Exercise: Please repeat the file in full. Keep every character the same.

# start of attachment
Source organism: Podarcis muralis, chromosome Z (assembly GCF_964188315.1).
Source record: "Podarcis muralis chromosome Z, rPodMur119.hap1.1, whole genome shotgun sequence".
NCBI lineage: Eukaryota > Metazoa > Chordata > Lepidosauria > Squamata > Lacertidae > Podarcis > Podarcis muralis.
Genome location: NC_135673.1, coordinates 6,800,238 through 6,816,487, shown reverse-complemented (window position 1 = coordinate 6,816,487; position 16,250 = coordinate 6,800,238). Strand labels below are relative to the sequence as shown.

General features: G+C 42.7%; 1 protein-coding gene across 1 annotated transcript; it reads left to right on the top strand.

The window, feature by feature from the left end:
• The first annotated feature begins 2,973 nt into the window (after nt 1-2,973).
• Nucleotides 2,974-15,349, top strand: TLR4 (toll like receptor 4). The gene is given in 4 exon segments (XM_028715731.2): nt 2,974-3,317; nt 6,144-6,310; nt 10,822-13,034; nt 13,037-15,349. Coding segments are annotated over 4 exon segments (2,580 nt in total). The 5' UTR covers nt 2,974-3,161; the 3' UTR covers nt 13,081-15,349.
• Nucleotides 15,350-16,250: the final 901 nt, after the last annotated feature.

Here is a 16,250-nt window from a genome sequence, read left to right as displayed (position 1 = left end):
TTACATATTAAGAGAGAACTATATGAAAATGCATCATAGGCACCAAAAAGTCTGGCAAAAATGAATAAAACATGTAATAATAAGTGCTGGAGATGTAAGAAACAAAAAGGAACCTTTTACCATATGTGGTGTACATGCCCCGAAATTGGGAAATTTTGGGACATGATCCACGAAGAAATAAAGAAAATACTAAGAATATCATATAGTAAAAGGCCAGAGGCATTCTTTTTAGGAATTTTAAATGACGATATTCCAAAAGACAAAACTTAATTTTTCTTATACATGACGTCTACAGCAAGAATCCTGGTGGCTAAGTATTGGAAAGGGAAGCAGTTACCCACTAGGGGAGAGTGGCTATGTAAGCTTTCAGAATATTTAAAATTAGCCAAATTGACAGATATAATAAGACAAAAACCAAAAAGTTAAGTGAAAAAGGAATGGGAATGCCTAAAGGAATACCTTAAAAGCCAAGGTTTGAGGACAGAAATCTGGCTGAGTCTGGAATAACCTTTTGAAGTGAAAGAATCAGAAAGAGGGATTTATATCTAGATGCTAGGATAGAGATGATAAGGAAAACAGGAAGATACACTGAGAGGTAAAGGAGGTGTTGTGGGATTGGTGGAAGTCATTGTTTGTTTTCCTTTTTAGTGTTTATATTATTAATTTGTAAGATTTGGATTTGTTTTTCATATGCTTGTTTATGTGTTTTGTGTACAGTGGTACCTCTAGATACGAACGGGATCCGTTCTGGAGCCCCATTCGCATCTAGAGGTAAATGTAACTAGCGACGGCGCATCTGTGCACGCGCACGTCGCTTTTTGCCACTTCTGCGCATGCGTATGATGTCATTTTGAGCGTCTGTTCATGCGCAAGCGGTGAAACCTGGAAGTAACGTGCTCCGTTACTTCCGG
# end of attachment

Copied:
Source organism: Podarcis muralis, chromosome Z (assembly GCF_964188315.1).
Source record: "Podarcis muralis chromosome Z, rPodMur119.hap1.1, whole genome shotgun sequence".
NCBI lineage: Eukaryota > Metazoa > Chordata > Lepidosauria > Squamata > Lacertidae > Podarcis > Podarcis muralis.
Genome location: NC_135673.1, coordinates 6,800,238 through 6,816,487, shown reverse-complemented (window position 1 = coordinate 6,816,487; position 16,250 = coordinate 6,800,238). Strand labels below are relative to the sequence as shown.

General features: G+C 42.7%; 1 protein-coding gene across 1 annotated transcript; it reads left to right on the top strand.

The window, feature by feature from the left end:
• The first annotated feature begins 2,973 nt into the window (after nt 1-2,973).
• Nucleotides 2,974-15,349, top strand: TLR4 (toll like receptor 4). The gene is given in 4 exon segments (XM_028715731.2): nt 2,974-3,317; nt 6,144-6,310; nt 10,822-13,034; nt 13,037-15,349. Coding segments are annotated over 4 exon segments (2,580 nt in total). The 5' UTR covers nt 2,974-3,161; the 3' UTR covers nt 13,081-15,349.
• Nucleotides 15,350-16,250: the final 901 nt, after the last annotated feature.

Here is a 16,250-nt window from a genome sequence, read left to right as displayed (position 1 = left end):
TTACATATTAAGAGAGAACTATATGAAAATGCATCATAGGCACCAAAAAGTCTGGCAAAAATGAATAAAACATGTAATAATAAGTGCTGGAGATGTAAGAAACAAAAAGGAACCTTTTACCATATGTGGTGTACATGCCCCGAAATTGGGAAATTTTGGGACATGATCCACGAAGAAATAAAGAAAATACTAAGAATATCATATAGTAAAAGGCCAGAGGCATTCTTTTTAGGAATTTTAAATGACGATATTCCAAAAGACAAAACTTAATTTTTCTTATACATGACGTCTACAGCAAGAATCCTGGTGGCTAAGTATTGGAAAGGGAAGCAGTTACCCACTAGGGGAGAGTGGCTATGTAAGCTTTCAGAATATTTAAAATTAGCCAAATTGACAGATATAATAAGACAAAAACCAAAAAGTTAAGTGAAAAAGGAATGGGAATGCCTAAAGGAATACCTTAAAAGCCAAGGTTTGAGGACAGAAATCTGGCTGAGTCTGGAATAACCTTTTGAAGTGAAAGAATCAGAAAGAGGGATTTATATCTAGATGCTAGGATAGAGATGATAAGGAAAACAGGAAGATACACTGAGAGGTAAAGGAGGTGTTGTGGGATTGGTGGAAGTCATTGTTTGTTTTCCTTTTTAGTGTTTATATTATTAATTTGTAAGATTTGGATTTGTTTTTCATATGCTTGTTTATGTGTTTTGTGTACAGTGGTACCTCTAGATACGAACGGGATCCGTTCTGGAGCCCCATTCGCATCTAGAGGTAAATGTAACTAGCGACGGCGCATCTGTGCACGCGCACGTCGCTTTTTGCCACTTCTGCGCATGCGTATGATGTCATTTTGAGCGTCTGTTCATGCGCAAGCGGTGAAACCTGGAAGTAACGTGCTCCGTTACTTCCGG